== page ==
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News - Briewe
Monday, 26 September 2016 19:18
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Monica Tromp writes to dr Liesel:
My Yorkie of three years was diagnosed with Spirocerca lupi today.

She got sick last week Tuesday. I took her to the vet at Sunward Park vet in Boksburg on Wednesday. She was drooling a lot and making weird noises.

I took her in daily for pain and antibiotics injections. On Friday they decided to keep her for the weekend. The doctor came for a scan today. We sent blood away as they thought it was her kidneys.

The doctor phoned this afternoon and told me she has the Spirocerca lupi parasite.

She is drinking water, not eating a lot, but not vomiting. I need to know what will be the best for my daughter's companion. She is seven and is not coping with her pet being so sick.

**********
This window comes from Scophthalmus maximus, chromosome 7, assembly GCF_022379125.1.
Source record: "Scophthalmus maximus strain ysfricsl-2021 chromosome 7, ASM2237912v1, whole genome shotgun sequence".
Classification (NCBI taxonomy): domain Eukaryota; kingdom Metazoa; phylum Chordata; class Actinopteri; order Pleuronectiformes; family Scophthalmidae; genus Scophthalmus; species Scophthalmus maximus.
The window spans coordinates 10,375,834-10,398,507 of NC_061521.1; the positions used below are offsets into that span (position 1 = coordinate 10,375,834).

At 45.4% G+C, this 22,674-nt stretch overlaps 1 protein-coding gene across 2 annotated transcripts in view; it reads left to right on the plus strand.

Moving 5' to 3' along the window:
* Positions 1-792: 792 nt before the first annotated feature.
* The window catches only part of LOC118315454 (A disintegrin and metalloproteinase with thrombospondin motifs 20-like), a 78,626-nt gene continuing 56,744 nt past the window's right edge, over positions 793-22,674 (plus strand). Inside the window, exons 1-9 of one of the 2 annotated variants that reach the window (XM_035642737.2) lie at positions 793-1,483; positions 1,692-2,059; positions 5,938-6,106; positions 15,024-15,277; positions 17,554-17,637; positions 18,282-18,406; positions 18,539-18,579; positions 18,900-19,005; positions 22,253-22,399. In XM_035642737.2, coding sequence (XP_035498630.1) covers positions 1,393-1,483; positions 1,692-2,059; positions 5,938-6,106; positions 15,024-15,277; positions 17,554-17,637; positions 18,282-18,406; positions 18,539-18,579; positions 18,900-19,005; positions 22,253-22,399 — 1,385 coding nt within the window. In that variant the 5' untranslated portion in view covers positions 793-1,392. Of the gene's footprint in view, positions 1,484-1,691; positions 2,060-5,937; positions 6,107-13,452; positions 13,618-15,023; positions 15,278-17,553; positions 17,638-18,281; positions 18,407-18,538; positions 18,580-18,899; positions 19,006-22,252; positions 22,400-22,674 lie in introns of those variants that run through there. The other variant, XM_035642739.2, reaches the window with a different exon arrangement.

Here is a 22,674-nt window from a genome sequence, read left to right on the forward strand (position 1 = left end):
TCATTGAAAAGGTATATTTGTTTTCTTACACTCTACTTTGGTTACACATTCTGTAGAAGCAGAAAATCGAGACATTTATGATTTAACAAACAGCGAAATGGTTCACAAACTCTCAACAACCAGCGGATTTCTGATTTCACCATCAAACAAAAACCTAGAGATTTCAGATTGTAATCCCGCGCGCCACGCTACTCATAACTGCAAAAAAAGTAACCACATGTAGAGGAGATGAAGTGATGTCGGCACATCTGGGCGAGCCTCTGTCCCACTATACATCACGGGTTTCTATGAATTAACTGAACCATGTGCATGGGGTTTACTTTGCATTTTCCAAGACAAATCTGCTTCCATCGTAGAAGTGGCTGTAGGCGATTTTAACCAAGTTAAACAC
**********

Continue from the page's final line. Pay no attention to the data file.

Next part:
Please advise.

Dr Liesel van der Merwe answers:
Spirocerca lupi is a worm which causes a growth in the oesophagus. Unfortunately animals often don't show any symptoms until this growth is quite large. If allowed to grow untreated it can turn cancerous. 

In some dogs, especially the smaller breeds, they can show symptoms very early as the growth irritates some of the nerves. They may develop hard salivary glands (at the corner of the jaw) and show quite marked retching and difficulty swallowing. 

So it depends how your dog presents: A small growth can be quite easily treated by using medication to kill the worm. Once the worm is dead, the lump in the oesophagus shrinks.

If your dog is showing severe retching and inability to eat and the lump is small, special drugs can be used to suppress the nerve stimulation (anti-epilepsy drugs – phenobarbitone).

If the lump is very large, it may be cancerous in which case surgery and chemotherapy are the only options. 

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